But it obviously worked for Knight, because exactly one week later, a couple of dogwalkers – luckily not the same old man this time, that probably would’ve finished him off – found another body in the exact same part of Habely Woods.
Another guy. He was eighteen-years-old, just like the last one, and he’d been on a night out with his friends when he left whichever club by himself and was never seen alive again, also just like that last one.
He was posed in the same position.
He had the same symbols carved into him.
Same significant injury to his arm.
Same cut to his throat.
And then a week after that, boom! Another body. Exactly the same again.
Except this time, the Police found it during one of their nightly stakeouts. And they didn’t just find the body; no, no, they found the person dumping the body while he was actually doing it. And when they dragged this lad – this James Pettyfer – into Custody, he broke down and told them that he didn’t have any memory of dealing with the bodies, and that he’d been made to do it by – you guessed it – Elodia Knight.

About the Author:
I was born in Middlesbrough, England in April 1991, and I grew up there until I was 13, when we moved to Guisborough. For as long as I can remember, I’ve loved books; I loved looking at the pictures even before I could read myself, and once I started school, I used to get into trouble for sneaking out of class to read more. (I used to hide myself behind all the coats in the cloakroom, or “not hear” the whistle calling us all in from playtime.) It didn’t take long for me to realise that I wanted to be an author too, especially once we started doing creative writing at school – I can’t remember a time when I didn’t want to see my name on the front cover of a book. Outside of writing, I like cooking, shopping, meeting up with friends, travelling, and unwinding with a few drinks (gin fizz, anyone?). I’m obsessed with dogs, and I do manage to drag myself to the gym from time to time, despite how mind-numbingly boring it is. I’ve been with my boyfriend since April 2017, and after living together for around 15 months, we bought our own house in May 2019; he’s my absolute rock and now gets the “privilege” of being my test audience for any books (the lucky buck).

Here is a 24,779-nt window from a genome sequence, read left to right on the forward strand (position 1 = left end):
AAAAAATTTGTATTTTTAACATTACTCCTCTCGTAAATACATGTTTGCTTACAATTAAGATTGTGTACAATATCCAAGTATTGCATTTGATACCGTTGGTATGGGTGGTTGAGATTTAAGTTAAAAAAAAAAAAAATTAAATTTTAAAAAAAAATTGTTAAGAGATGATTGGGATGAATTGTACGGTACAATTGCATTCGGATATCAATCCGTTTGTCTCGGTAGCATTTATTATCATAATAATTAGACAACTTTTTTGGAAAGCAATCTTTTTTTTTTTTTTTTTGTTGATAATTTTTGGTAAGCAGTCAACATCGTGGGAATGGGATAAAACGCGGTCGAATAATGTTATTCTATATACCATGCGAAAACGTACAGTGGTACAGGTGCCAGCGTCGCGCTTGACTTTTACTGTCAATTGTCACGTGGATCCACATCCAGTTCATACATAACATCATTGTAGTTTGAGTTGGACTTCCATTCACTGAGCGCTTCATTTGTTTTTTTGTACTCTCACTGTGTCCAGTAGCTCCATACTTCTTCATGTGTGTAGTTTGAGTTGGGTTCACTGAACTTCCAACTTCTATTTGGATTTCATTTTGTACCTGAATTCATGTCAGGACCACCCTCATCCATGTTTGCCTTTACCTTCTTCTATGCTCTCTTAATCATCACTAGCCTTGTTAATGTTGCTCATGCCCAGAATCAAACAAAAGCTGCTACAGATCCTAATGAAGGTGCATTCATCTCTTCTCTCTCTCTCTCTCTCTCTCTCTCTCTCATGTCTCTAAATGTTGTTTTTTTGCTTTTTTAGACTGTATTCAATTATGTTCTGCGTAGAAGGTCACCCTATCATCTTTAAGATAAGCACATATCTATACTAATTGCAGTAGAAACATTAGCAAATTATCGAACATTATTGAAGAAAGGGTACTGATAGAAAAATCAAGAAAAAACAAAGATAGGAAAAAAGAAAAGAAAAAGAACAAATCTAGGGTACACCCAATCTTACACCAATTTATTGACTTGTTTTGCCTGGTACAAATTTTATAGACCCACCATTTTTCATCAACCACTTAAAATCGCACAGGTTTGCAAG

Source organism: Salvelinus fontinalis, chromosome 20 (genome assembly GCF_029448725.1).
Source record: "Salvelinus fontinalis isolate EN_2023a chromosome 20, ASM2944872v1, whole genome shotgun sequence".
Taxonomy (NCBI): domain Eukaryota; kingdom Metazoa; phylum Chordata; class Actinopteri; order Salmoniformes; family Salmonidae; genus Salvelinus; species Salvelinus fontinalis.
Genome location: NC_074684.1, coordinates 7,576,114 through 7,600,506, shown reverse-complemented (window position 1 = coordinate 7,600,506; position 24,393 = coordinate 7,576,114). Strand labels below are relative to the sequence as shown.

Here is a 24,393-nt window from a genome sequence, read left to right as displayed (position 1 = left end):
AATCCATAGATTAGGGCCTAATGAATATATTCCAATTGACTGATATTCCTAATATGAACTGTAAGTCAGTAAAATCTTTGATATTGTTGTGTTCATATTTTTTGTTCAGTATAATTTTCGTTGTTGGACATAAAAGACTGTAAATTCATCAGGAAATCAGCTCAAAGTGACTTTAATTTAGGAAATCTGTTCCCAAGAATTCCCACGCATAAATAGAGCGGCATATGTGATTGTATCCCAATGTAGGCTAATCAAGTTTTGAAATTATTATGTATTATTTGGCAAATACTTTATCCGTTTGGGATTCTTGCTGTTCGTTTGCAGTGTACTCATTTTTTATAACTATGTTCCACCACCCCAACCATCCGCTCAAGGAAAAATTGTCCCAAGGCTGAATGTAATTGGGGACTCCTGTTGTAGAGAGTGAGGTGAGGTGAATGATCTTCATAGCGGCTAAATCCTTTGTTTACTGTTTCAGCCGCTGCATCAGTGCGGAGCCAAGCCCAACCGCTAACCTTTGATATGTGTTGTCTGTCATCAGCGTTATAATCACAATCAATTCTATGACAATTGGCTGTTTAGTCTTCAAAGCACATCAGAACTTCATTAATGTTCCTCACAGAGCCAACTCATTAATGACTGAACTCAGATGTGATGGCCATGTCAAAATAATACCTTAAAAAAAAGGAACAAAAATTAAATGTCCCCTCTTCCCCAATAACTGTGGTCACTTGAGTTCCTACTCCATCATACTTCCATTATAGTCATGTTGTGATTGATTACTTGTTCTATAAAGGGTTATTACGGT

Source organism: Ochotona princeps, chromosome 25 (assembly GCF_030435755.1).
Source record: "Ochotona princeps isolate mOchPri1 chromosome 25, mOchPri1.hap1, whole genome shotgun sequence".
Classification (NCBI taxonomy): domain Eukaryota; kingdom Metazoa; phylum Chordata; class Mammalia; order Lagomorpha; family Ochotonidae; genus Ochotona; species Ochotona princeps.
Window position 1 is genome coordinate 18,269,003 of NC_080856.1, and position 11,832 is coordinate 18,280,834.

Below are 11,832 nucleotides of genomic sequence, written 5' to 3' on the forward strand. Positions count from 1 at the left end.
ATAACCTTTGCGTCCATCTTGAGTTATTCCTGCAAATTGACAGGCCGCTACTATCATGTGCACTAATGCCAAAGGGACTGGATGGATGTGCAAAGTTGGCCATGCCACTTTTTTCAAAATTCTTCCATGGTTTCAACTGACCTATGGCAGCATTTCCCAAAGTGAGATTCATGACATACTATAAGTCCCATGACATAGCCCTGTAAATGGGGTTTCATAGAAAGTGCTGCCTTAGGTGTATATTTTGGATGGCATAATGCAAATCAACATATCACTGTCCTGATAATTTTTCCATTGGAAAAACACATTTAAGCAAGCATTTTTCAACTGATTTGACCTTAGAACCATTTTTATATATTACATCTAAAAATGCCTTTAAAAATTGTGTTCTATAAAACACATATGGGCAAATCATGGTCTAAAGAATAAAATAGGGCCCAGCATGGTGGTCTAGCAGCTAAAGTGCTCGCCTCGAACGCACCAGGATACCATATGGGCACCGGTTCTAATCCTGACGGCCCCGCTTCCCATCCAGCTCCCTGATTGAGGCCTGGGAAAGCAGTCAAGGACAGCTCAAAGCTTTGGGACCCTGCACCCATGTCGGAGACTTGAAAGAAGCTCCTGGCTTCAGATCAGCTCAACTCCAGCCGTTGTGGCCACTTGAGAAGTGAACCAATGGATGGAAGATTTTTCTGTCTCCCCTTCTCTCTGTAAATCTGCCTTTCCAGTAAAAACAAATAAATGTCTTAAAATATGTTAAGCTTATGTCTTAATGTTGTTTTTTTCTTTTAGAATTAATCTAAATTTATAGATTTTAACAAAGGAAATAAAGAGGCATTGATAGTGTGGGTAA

Like Armitage, I used to work for the Police – first as an Admin Assitant, then as a Police Typist, before working my way up to be an Executive Assistant. Also like Armitage, I have an older sister, parents who like to travel, a Black Labrador (and a decent share in a Staffordshire Bull Terrier), and a long-standing appreciation for sherry, so much so that my parents would have to hide their Christmas stash from me. Unlike Armitage, I’ve never (sadly) got myself involved in any Police mysteries; and I have a nephew and two nieces – Billy, Penny and Edie – who I love to pieces. Also unlike Armitage, I’ve moved on from the Police to work as a Governance & Compliance Officer for a Housing Association.

Dr B & I have so many plans for the next few years, and those definitely include me bringing you more of Armitage’s misadventures. I just hope that you enjoy reading about them as much as I enjoy writing them.